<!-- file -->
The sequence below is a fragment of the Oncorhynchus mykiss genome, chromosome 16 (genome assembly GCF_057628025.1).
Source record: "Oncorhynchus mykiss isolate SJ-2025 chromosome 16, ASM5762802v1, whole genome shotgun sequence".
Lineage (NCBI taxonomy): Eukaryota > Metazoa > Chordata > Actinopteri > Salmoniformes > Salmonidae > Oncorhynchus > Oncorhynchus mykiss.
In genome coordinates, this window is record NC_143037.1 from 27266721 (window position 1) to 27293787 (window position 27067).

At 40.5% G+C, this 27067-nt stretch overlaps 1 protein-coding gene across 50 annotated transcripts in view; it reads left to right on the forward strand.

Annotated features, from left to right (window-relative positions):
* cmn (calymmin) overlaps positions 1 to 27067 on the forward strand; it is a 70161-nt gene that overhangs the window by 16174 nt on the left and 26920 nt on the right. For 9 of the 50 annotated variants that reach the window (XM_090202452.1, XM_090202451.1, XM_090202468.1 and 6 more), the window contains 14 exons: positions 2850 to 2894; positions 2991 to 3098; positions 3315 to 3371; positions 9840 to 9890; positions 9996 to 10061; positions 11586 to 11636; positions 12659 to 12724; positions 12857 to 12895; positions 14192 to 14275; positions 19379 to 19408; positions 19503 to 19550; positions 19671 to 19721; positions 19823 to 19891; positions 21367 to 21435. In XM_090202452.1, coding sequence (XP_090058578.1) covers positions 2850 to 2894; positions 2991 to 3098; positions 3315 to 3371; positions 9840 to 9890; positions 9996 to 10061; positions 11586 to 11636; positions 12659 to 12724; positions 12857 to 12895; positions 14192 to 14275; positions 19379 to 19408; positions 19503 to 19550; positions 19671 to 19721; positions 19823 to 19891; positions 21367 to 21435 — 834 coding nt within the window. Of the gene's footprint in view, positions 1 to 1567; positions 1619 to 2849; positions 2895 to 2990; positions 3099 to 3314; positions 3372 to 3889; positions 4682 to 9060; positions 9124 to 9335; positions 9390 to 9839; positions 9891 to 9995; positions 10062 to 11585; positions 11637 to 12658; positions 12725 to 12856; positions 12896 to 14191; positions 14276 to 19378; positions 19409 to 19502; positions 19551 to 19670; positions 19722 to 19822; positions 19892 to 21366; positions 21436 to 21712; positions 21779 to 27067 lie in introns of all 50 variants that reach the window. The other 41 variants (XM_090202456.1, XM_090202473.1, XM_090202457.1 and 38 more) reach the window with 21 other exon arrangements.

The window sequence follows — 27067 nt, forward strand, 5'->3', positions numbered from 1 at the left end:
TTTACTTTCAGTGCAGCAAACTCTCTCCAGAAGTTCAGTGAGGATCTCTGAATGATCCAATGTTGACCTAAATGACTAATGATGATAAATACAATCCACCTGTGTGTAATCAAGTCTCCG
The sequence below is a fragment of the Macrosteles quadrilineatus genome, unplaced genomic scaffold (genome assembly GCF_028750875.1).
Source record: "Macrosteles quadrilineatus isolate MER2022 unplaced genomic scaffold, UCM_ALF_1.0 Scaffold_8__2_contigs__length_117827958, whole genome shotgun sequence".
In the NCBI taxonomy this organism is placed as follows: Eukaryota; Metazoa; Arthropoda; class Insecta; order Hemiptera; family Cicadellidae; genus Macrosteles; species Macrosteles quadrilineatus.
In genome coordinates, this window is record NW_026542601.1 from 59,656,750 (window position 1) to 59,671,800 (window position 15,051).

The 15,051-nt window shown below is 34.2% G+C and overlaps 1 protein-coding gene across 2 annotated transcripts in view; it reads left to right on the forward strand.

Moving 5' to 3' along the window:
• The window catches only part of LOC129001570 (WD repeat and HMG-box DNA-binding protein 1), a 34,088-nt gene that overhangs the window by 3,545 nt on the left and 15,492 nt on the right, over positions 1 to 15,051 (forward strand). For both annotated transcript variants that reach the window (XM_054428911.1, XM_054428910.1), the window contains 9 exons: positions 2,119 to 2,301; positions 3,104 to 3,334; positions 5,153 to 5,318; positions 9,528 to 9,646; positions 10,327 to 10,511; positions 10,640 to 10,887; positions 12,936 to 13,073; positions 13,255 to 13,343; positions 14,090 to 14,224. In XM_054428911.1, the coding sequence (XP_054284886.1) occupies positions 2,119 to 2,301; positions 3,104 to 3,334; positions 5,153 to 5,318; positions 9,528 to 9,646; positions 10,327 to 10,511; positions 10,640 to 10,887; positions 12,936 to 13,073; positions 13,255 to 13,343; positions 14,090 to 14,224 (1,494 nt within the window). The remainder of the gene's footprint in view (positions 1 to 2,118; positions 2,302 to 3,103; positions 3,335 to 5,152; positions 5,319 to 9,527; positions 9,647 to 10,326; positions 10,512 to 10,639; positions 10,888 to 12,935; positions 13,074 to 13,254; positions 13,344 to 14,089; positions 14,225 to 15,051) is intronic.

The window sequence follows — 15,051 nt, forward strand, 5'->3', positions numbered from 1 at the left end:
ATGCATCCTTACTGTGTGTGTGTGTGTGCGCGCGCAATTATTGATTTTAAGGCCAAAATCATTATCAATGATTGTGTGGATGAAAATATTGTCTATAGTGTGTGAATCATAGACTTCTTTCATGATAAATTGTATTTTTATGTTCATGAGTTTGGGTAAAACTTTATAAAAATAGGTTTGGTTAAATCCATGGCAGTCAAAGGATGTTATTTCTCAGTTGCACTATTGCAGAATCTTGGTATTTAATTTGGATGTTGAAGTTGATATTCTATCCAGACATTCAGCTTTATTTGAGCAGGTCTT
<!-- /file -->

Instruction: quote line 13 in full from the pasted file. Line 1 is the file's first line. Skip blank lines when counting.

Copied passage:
In genome coordinates, this window is record NW_026542601.1 from 59,656,750 (window position 1) to 59,671,800 (window position 15,051).